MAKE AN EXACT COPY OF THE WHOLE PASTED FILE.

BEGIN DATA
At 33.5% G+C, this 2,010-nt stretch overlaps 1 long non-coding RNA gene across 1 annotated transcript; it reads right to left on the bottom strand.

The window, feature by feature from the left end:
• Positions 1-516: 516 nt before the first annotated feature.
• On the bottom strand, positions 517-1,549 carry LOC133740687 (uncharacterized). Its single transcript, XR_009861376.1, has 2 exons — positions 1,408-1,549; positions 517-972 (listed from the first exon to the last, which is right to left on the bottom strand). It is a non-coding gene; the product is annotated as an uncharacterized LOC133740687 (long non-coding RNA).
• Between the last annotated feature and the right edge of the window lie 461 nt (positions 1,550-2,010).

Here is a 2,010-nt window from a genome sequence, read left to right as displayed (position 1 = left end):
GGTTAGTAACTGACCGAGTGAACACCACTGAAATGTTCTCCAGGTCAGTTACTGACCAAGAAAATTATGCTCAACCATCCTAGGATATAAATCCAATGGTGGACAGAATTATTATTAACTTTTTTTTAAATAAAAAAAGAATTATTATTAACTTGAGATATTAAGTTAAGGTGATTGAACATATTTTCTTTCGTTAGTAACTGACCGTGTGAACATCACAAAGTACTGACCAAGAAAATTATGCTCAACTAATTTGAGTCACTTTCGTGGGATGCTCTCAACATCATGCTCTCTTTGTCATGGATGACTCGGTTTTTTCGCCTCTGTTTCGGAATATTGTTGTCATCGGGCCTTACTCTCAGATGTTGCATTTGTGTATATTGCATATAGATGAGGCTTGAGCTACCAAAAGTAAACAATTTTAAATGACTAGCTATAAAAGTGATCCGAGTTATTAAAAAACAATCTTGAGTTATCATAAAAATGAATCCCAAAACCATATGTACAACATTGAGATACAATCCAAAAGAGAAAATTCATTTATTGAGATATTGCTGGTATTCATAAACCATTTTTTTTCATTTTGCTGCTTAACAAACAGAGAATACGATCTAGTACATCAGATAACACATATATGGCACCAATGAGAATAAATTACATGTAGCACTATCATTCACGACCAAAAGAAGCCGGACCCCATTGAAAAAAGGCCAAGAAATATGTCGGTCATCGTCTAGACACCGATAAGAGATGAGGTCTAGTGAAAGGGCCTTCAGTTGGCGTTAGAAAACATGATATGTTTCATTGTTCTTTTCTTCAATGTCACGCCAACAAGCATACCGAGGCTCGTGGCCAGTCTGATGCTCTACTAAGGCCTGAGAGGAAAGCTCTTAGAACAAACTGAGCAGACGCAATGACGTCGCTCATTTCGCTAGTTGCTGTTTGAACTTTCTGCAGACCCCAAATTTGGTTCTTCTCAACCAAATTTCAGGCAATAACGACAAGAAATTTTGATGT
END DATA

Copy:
At 33.5% G+C, this 2,010-nt stretch overlaps 1 long non-coding RNA gene across 1 annotated transcript; it reads right to left on the bottom strand.

The window, feature by feature from the left end:
• Positions 1-516: 516 nt before the first annotated feature.
• On the bottom strand, positions 517-1,549 carry LOC133740687 (uncharacterized). Its single transcript, XR_009861376.1, has 2 exons — positions 1,408-1,549; positions 517-972 (listed from the first exon to the last, which is right to left on the bottom strand). It is a non-coding gene; the product is annotated as an uncharacterized LOC133740687 (long non-coding RNA).
• Between the last annotated feature and the right edge of the window lie 461 nt (positions 1,550-2,010).

Here is a 2,010-nt window from a genome sequence, read left to right as displayed (position 1 = left end):
GGTTAGTAACTGACCGAGTGAACACCACTGAAATGTTCTCCAGGTCAGTTACTGACCAAGAAAATTATGCTCAACCATCCTAGGATATAAATCCAATGGTGGACAGAATTATTATTAACTTTTTTTTAAATAAAAAAAGAATTATTATTAACTTGAGATATTAAGTTAAGGTGATTGAACATATTTTCTTTCGTTAGTAACTGACCGTGTGAACATCACAAAGTACTGACCAAGAAAATTATGCTCAACTAATTTGAGTCACTTTCGTGGGATGCTCTCAACATCATGCTCTCTTTGTCATGGATGACTCGGTTTTTTCGCCTCTGTTTCGGAATATTGTTGTCATCGGGCCTTACTCTCAGATGTTGCATTTGTGTATATTGCATATAGATGAGGCTTGAGCTACCAAAAGTAAACAATTTTAAATGACTAGCTATAAAAGTGATCCGAGTTATTAAAAAACAATCTTGAGTTATCATAAAAATGAATCCCAAAACCATATGTACAACATTGAGATACAATCCAAAAGAGAAAATTCATTTATTGAGATATTGCTGGTATTCATAAACCATTTTTTTTCATTTTGCTGCTTAACAAACAGAGAATACGATCTAGTACATCAGATAACACATATATGGCACCAATGAGAATAAATTACATGTAGCACTATCATTCACGACCAAAAGAAGCCGGACCCCATTGAAAAAAGGCCAAGAAATATGTCGGTCATCGTCTAGACACCGATAAGAGATGAGGTCTAGTGAAAGGGCCTTCAGTTGGCGTTAGAAAACATGATATGTTTCATTGTTCTTTTCTTCAATGTCACGCCAACAAGCATACCGAGGCTCGTGGCCAGTCTGATGCTCTACTAAGGCCTGAGAGGAAAGCTCTTAGAACAAACTGAGCAGACGCAATGACGTCGCTCATTTCGCTAGTTGCTGTTTGAACTTTCTGCAGACCCCAAATTTGGTTCTTCTCAACCAAATTTCAGGCAATAACGACAAGAAATTTTGATGT